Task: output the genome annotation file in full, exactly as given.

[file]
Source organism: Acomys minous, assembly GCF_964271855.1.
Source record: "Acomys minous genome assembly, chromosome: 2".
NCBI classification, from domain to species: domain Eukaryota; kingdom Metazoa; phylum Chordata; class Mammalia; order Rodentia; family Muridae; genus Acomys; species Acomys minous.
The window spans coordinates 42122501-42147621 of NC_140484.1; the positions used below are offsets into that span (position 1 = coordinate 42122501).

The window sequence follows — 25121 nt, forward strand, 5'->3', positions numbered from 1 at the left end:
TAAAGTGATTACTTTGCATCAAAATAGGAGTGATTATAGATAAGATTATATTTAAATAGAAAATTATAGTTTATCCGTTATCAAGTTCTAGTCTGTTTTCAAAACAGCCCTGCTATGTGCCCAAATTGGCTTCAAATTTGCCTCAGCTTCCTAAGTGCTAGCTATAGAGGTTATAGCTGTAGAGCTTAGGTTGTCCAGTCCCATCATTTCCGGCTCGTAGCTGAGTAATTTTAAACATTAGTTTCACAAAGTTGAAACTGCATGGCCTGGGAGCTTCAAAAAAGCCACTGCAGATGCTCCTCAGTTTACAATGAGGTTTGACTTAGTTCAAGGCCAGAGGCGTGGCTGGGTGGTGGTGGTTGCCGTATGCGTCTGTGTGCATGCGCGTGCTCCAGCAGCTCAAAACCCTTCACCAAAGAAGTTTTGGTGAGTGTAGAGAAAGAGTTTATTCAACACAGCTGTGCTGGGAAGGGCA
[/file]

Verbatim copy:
Source organism: Acomys minous, assembly GCF_964271855.1.
Source record: "Acomys minous genome assembly, chromosome: 2".
NCBI classification, from domain to species: domain Eukaryota; kingdom Metazoa; phylum Chordata; class Mammalia; order Rodentia; family Muridae; genus Acomys; species Acomys minous.
The window spans coordinates 42122501-42147621 of NC_140484.1; the positions used below are offsets into that span (position 1 = coordinate 42122501).

The window sequence follows — 25121 nt, forward strand, 5'->3', positions numbered from 1 at the left end:
TAAAGTGATTACTTTGCATCAAAATAGGAGTGATTATAGATAAGATTATATTTAAATAGAAAATTATAGTTTATCCGTTATCAAGTTCTAGTCTGTTTTCAAAACAGCCCTGCTATGTGCCCAAATTGGCTTCAAATTTGCCTCAGCTTCCTAAGTGCTAGCTATAGAGGTTATAGCTGTAGAGCTTAGGTTGTCCAGTCCCATCATTTCCGGCTCGTAGCTGAGTAATTTTAAACATTAGTTTCACAAAGTTGAAACTGCATGGCCTGGGAGCTTCAAAAAAGCCACTGCAGATGCTCCTCAGTTTACAATGAGGTTTGACTTAGTTCAAGGCCAGAGGCGTGGCTGGGTGGTGGTGGTTGCCGTATGCGTCTGTGTGCATGCGCGTGCTCCAGCAGCTCAAAACCCTTCACCAAAGAAGTTTTGGTGAGTGTAGAGAAAGAGTTTATTCAACACAGCTGTGCTGGGAAGGGCA